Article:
The large natural range of Tall Thistle and frequent occurrence in many regions suggest this is not, generally, a species whose survival we would need to be overly concerned about. HOWEVER, in a strange twist of fate, Tall Thistle may now be threatened by efforts in Midwestern prairie regions to eliminate truly problematic and invasive thistle species. A "bio-control" agent (weevil) deliberately introduced to control non-native thistles actually uses Tall Thistle "as frequently and intensively as it uses the targeted, exotic host plant" (3).

Cirsium altissimum seems to thrive only in relatively open habitats.  Ironically, the site where Tall Thistle occurs in Durham Co, NC also happens to be both nutrient rich and moist, creating growing conditions very conducive to dense woody plant growth. This apparent conundrum seems to suggest, at least in our area, that Tall Thistle requires regular disturbance and is likely another in the growing list of fire benefiting species. In fact, the currently large Durham population only appeared after burning. Thus far, we have been able to keep a portion of the site open with a combination of prescribed fire, selective chainsaw removal of trees, and invasive plant control.

Tall Thistle (Cirsium altissimum) flowering in open, "savanna"; Durham Co, NC (9/25/15)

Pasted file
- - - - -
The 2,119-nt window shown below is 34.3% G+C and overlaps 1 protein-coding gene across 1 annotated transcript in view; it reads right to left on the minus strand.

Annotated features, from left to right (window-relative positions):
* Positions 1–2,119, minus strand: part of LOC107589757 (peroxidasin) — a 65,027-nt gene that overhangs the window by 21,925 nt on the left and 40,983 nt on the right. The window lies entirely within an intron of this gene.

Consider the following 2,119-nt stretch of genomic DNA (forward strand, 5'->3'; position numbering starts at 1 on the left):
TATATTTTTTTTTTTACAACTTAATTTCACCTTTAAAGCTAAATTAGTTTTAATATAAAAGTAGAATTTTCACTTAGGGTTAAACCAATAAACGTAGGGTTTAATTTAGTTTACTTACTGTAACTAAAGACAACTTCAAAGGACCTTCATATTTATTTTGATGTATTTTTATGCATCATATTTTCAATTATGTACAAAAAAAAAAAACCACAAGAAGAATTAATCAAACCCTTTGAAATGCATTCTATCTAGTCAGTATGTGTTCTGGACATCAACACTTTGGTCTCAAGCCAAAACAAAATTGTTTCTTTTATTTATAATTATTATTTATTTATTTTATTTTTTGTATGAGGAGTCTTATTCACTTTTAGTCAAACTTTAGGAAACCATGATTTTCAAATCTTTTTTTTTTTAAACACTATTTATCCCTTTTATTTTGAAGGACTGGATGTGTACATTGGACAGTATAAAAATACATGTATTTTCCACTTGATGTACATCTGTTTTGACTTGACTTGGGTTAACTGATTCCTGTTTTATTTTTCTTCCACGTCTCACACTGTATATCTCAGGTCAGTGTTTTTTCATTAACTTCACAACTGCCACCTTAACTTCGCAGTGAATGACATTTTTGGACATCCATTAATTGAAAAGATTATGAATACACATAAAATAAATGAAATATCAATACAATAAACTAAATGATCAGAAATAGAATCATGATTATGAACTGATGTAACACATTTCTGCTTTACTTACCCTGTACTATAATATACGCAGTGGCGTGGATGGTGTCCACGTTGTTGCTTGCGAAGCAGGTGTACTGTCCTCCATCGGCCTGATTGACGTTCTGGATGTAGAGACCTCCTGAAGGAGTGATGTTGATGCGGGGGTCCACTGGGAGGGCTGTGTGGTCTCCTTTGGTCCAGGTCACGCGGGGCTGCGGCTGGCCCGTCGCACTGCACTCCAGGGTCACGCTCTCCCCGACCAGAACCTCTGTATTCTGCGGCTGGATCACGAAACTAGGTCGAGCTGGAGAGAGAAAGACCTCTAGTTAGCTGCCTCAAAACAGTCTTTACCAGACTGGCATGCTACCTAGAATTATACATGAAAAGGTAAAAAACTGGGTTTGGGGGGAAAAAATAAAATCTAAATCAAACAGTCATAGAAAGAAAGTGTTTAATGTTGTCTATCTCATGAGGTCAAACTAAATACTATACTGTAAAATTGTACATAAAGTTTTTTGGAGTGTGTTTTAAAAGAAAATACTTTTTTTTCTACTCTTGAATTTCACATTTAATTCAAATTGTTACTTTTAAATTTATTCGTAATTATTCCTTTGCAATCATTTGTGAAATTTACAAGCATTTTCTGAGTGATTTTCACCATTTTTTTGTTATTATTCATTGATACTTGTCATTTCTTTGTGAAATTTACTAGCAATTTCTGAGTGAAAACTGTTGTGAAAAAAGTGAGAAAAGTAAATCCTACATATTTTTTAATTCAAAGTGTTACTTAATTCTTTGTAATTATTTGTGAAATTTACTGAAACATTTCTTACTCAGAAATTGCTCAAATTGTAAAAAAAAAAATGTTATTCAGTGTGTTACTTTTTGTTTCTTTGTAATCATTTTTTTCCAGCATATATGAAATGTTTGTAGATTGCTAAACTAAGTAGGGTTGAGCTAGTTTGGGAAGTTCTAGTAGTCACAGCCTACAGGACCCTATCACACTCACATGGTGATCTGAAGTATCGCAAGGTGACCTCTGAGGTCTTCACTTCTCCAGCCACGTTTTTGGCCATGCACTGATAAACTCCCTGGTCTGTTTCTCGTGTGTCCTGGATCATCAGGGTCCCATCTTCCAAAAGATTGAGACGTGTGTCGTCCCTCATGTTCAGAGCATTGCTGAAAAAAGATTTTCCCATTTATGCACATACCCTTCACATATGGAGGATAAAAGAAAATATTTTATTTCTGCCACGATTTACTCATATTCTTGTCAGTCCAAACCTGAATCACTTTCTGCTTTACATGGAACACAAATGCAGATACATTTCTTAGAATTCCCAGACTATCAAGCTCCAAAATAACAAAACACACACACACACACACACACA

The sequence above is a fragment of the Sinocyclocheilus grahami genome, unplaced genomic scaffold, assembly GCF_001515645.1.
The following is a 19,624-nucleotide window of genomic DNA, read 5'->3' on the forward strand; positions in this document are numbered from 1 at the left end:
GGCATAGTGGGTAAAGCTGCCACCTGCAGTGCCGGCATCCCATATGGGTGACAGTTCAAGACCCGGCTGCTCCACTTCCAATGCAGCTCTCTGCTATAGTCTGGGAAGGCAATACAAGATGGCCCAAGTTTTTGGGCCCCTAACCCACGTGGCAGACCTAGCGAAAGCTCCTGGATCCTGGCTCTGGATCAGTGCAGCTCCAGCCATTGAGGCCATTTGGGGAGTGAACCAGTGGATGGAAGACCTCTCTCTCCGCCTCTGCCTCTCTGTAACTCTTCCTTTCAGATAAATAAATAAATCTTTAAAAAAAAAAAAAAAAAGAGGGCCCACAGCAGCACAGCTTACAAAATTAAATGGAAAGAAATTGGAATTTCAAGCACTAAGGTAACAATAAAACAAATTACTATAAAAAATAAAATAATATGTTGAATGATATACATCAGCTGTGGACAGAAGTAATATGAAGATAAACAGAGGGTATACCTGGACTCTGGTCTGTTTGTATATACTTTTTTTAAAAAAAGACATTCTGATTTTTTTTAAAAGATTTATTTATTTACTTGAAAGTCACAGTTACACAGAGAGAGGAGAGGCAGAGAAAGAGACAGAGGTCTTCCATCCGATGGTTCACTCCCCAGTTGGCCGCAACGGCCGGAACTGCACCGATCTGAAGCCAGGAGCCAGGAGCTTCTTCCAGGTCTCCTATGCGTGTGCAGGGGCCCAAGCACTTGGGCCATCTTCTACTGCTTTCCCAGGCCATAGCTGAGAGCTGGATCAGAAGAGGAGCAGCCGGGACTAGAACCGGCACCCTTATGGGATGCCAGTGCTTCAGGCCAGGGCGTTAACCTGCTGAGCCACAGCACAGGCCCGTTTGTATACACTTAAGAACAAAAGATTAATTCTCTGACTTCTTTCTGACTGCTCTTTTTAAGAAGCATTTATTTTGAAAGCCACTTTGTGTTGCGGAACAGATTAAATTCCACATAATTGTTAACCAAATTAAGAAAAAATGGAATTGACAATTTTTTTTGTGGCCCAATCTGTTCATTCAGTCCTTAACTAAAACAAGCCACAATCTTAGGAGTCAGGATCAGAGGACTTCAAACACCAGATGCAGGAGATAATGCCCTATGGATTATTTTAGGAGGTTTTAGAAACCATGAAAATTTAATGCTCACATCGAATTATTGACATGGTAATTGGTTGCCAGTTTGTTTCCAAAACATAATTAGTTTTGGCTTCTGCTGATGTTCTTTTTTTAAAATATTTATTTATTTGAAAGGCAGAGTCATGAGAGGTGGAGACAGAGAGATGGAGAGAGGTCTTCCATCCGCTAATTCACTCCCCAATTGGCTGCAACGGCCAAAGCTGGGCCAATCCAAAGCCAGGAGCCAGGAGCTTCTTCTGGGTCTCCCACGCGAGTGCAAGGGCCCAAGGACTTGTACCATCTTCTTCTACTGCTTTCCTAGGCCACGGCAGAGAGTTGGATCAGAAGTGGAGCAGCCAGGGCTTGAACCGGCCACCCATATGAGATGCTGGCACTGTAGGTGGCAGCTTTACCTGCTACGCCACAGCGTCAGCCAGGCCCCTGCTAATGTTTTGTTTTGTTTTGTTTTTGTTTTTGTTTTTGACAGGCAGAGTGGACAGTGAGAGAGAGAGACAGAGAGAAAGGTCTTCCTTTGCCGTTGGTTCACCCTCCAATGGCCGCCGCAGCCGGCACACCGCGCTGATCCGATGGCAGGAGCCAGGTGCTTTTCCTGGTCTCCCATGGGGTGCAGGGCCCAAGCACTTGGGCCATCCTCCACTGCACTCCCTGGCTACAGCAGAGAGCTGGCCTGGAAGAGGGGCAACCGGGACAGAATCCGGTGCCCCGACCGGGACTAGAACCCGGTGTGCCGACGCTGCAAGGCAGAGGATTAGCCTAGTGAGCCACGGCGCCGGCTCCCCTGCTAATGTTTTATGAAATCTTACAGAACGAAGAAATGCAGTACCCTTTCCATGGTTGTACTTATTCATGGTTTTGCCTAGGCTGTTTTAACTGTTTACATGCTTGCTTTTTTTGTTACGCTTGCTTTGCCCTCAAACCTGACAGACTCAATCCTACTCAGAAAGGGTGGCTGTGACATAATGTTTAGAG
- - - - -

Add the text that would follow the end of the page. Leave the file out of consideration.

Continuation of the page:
Saturday, September 26, 2015

Mountain Bog Recovery & Expansion

Bog edge, before thinning (June 2015)
Bog edge, after thinning (July 2015)

The above images were taken near the perimeter of a so-called "mountain bog" in western North Carolina.  The first image shows the conditions before active restoration, the second image shows the same locale after clearing dense rhododendron invasion.  The only evident trees in the initial image are red maple and a lone pitch pine (Pinus rigida). After clearing the dense brush, a number of previously hidden stems of Pitch Pine in the heart of the wetland become apparent. The images also document (especially the second one) a small tributary creek feeding into the site from a black plastic culvert. Hugging the margin of this tributary (just past the lone pitch pine) is a grove of pitcher plants (see image below). 

Numerous pitcher plants (Sarracenia jonesii) hiding in this dense herbaceous foliage